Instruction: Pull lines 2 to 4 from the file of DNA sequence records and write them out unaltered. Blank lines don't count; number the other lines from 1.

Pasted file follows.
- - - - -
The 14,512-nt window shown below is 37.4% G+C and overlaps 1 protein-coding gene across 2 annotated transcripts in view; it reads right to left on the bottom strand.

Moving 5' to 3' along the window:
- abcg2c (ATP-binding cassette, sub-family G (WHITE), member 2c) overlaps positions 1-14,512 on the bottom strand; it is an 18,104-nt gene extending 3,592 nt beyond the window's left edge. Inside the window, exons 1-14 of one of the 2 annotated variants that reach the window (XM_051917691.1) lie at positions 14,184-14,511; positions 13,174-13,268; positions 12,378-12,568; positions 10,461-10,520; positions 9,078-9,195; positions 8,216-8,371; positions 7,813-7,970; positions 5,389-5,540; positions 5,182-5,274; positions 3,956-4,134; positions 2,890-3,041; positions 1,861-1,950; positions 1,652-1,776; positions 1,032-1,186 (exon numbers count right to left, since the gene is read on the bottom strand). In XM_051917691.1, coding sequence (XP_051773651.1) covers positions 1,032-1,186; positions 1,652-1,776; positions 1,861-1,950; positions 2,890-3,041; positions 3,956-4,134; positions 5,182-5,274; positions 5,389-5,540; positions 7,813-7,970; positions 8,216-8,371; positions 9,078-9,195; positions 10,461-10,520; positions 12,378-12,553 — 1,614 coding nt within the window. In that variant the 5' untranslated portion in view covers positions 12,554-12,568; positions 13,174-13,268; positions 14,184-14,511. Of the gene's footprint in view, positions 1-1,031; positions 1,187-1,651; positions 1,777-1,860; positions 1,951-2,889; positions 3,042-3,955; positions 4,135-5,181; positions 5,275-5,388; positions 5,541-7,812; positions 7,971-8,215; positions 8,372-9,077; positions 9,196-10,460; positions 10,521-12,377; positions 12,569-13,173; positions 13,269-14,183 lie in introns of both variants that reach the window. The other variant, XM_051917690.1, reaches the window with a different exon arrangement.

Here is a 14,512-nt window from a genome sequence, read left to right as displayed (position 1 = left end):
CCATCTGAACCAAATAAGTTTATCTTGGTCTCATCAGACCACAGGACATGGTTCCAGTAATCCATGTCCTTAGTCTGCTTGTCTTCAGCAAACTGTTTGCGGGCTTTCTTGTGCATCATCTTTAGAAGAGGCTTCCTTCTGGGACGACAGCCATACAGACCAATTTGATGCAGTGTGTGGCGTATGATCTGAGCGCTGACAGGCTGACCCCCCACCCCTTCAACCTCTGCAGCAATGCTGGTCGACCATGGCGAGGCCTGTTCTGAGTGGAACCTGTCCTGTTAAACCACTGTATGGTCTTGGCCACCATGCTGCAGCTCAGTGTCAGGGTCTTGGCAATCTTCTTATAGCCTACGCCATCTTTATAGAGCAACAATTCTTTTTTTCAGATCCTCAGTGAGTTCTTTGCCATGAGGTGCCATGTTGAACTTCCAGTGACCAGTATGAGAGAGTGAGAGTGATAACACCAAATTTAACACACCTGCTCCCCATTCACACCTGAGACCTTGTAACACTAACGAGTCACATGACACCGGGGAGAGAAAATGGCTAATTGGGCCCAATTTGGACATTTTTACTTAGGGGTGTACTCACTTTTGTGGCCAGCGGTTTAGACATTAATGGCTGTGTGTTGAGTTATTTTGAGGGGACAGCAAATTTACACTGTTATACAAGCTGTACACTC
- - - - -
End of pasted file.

Moving 5' to 3' along the window:
- abcg2c (ATP-binding cassette, sub-family G (WHITE), member 2c) overlaps positions 1-14,512 on the bottom strand; it is an 18,104-nt gene extending 3,592 nt beyond the window's left edge. Inside the window, exons 1-14 of one of the 2 annotated variants that reach the window (XM_051917691.1) lie at positions 14,184-14,511; positions 13,174-13,268; positions 12,378-12,568; positions 10,461-10,520; positions 9,078-9,195; positions 8,216-8,371; positions 7,813-7,970; positions 5,389-5,540; positions 5,182-5,274; positions 3,956-4,134; positions 2,890-3,041; positions 1,861-1,950; positions 1,652-1,776; positions 1,032-1,186 (exon numbers count right to left, since the gene is read on the bottom strand). In XM_051917691.1, coding sequence (XP_051773651.1) covers positions 1,032-1,186; positions 1,652-1,776; positions 1,861-1,950; positions 2,890-3,041; positions 3,956-4,134; positions 5,182-5,274; positions 5,389-5,540; positions 7,813-7,970; positions 8,216-8,371; positions 9,078-9,195; positions 10,461-10,520; positions 12,378-12,553 — 1,614 coding nt within the window. In that variant the 5' untranslated portion in view covers positions 12,554-12,568; positions 13,174-13,268; positions 14,184-14,511. Of the gene's footprint in view, positions 1-1,031; positions 1,187-1,651; positions 1,777-1,860; positions 1,951-2,889; positions 3,042-3,955; positions 4,135-5,181; positions 5,275-5,388; positions 5,541-7,812; positions 7,971-8,215; positions 8,372-9,077; positions 9,196-10,460; positions 10,521-12,377; positions 12,569-13,173; positions 13,269-14,183 lie in introns of both variants that reach the window. The other variant, XM_051917690.1, reaches the window with a different exon arrangement.

Here is a 14,512-nt window from a genome sequence, read left to right as displayed (position 1 = left end):